I Don’t Know if You Know This…

But writing is difficult. Incredibly so, some days. Enough that I want to give up sometimes, because I get convinced no one is going to read my work.

Books are work. Some people don’t realize that. I mean, you walk into a book store, snatch your fave author’s latest book off the shelf, pay for it and leave. But as you’re doing that, or sitting down later to read it, do you ever consider the time and bloody effort it took to write it? If not, don’t worry. Most people don’t.

Writers get frustrated. We wonder why other authors are selling more or making more money or have more Instagram followers than we do. I’ve been blessed to have a muse who works cheap and doesn’t complain about the time we put in, but I get tired. And I wonder if it’s worth all the effort.

I wonder if I’m any good at what I’m doing. Especially when I don’t get reviews on my books. Or when people say they’re reading something I wrote and then never comment on it. Is it worth all the effort? Why put myself through it?

Because I freaking love it, damn it. Not gonna apologize. Since I made the decision to only publish my books on Kindle Vella (super easy to access them, by the way – they’re all available through the Kindle app on your phone or tablet, or go to Amazon and look my name up), I’ve been able to write and publish more. I have 14 books up on Amazon now. Four of them are being written; you can read the chapters (episodes) that are currently posted, and I’ll add more as I finish them.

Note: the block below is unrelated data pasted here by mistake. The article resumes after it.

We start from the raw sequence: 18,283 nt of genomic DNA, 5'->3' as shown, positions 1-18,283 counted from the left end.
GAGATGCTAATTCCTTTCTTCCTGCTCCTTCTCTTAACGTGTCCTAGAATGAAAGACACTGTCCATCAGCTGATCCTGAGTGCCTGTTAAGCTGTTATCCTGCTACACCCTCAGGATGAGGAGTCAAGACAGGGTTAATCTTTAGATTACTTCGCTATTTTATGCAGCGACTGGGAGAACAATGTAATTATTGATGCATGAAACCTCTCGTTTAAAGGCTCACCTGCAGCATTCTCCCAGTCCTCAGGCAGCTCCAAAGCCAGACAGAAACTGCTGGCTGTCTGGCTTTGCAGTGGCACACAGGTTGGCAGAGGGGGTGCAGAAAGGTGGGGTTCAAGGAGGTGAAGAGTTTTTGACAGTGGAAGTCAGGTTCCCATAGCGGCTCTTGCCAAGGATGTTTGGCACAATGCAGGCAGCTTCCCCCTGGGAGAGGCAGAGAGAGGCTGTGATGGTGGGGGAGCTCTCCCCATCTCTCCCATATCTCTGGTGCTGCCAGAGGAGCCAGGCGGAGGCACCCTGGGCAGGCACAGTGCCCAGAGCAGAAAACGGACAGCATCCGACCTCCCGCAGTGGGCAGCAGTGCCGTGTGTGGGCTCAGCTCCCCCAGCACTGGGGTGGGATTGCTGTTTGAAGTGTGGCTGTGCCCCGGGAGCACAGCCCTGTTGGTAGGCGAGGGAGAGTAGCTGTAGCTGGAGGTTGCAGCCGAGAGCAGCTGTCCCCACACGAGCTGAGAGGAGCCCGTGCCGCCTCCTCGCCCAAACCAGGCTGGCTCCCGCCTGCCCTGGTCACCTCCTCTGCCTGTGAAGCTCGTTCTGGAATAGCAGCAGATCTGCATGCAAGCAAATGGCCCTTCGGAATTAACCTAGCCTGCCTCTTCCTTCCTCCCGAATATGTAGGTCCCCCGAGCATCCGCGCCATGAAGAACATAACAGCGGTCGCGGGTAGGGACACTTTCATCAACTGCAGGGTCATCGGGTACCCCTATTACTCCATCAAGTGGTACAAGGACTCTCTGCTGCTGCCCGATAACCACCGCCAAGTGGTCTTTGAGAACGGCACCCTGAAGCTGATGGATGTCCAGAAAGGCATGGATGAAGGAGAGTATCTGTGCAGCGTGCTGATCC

But as much as I love it, it is hard work. And authors don’t always get a lot of validation, either. We don’t make much money from our work, even though we wish we did. I’d love to go down to two days a week at my job and write more, but that’s not going to happen any time soon. This isn’t a pity post. It’s a post to say, hey, next time you pick up a book, stop and appreciate the work that went into it. Leave a review. Send the author a message on Instagram or Twitter (lf you liked it. Let’s not be a jerk, okay? Plenty of that out there already on book sites).

Anyway. Thanks for reading. I hope you’re enjoying the book you’re currently reading.

💖💫📚

My work space.
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DESTINY HAS ARRIVED

Good afternoon, everyone! How are you today? Is it spring yet where you live? I live in west Michigan, on the Lake Michigan side, and it’s definitely spring, if a little chilly yet.